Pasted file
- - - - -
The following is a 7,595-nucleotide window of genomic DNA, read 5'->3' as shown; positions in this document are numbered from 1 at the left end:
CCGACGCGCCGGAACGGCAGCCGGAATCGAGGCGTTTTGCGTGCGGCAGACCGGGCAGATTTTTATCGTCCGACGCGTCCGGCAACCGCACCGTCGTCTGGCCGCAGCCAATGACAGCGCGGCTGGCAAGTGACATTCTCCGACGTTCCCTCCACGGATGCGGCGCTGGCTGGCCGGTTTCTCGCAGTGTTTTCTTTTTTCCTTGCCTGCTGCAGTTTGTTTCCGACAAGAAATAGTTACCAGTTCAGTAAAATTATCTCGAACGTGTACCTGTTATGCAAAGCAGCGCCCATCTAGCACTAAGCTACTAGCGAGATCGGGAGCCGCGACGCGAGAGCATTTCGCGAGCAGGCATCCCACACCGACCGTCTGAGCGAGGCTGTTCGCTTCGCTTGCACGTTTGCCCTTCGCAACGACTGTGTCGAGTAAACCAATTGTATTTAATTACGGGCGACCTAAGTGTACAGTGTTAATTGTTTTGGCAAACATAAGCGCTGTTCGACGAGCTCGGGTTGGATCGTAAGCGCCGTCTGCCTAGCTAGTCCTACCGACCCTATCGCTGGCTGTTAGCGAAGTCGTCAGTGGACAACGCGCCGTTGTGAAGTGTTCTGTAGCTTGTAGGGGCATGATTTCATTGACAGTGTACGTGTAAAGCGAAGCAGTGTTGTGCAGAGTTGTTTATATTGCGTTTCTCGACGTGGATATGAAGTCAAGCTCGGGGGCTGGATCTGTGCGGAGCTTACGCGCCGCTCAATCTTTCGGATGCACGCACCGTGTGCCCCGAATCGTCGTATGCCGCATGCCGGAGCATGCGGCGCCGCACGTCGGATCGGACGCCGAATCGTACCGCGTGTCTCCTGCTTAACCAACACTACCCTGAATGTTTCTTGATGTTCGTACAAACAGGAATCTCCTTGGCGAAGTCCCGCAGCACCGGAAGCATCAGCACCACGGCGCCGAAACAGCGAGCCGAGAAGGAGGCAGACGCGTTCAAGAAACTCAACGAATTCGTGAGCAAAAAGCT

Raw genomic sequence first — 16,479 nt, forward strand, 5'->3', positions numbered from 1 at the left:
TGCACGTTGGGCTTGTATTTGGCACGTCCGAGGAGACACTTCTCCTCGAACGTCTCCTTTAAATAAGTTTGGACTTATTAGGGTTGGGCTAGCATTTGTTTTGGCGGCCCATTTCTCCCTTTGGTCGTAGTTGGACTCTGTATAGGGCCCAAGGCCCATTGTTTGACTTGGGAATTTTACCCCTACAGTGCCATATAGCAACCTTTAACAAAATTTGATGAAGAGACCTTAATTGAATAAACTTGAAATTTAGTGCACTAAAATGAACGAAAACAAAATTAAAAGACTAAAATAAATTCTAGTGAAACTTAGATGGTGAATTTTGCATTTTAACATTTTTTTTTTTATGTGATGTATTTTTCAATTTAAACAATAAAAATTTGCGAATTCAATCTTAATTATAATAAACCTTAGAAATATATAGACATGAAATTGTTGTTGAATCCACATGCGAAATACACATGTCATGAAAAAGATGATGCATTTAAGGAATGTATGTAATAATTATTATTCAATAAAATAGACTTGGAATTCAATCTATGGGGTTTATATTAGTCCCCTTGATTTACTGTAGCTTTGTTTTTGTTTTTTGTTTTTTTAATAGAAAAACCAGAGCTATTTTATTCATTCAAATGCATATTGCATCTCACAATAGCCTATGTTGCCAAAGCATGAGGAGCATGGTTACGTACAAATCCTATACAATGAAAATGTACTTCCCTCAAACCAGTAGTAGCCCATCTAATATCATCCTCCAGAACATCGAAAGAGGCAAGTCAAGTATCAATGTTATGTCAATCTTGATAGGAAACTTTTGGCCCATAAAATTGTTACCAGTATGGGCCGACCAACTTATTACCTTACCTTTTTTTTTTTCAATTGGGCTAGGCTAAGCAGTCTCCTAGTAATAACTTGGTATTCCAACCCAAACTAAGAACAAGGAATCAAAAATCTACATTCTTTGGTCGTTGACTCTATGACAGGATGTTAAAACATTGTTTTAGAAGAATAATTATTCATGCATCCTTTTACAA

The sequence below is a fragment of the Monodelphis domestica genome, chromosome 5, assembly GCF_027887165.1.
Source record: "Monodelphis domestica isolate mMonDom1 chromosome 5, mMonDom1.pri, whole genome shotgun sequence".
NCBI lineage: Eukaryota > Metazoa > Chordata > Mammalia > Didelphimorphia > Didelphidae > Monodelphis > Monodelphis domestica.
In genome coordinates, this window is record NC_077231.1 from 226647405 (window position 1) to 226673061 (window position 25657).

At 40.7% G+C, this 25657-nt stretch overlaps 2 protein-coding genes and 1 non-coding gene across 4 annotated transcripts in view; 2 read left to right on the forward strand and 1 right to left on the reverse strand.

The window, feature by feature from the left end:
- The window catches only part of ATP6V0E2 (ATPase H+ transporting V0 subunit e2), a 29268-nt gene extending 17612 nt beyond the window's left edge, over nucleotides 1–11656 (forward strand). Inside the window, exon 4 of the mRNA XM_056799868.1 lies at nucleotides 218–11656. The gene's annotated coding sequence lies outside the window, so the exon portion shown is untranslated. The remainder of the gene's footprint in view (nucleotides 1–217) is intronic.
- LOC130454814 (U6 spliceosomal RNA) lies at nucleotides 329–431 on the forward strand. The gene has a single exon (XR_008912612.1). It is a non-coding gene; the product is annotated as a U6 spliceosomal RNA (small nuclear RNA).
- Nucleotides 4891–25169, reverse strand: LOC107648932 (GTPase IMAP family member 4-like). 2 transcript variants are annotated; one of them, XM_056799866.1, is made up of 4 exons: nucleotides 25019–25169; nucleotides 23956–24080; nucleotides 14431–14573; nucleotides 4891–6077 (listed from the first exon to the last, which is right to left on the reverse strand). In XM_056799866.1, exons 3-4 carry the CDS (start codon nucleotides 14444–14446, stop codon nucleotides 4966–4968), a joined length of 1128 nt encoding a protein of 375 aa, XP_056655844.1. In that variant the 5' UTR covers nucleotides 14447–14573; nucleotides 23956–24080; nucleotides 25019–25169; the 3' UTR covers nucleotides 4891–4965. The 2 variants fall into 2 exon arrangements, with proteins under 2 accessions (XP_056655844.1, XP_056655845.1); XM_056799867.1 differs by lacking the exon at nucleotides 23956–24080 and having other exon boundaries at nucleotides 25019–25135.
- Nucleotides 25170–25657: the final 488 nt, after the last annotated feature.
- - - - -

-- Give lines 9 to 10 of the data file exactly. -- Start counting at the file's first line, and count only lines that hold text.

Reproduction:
At 40.7% G+C, this 25657-nt stretch overlaps 2 protein-coding genes and 1 non-coding gene across 4 annotated transcripts in view; 2 read left to right on the forward strand and 1 right to left on the reverse strand.

The window, feature by feature from the left end: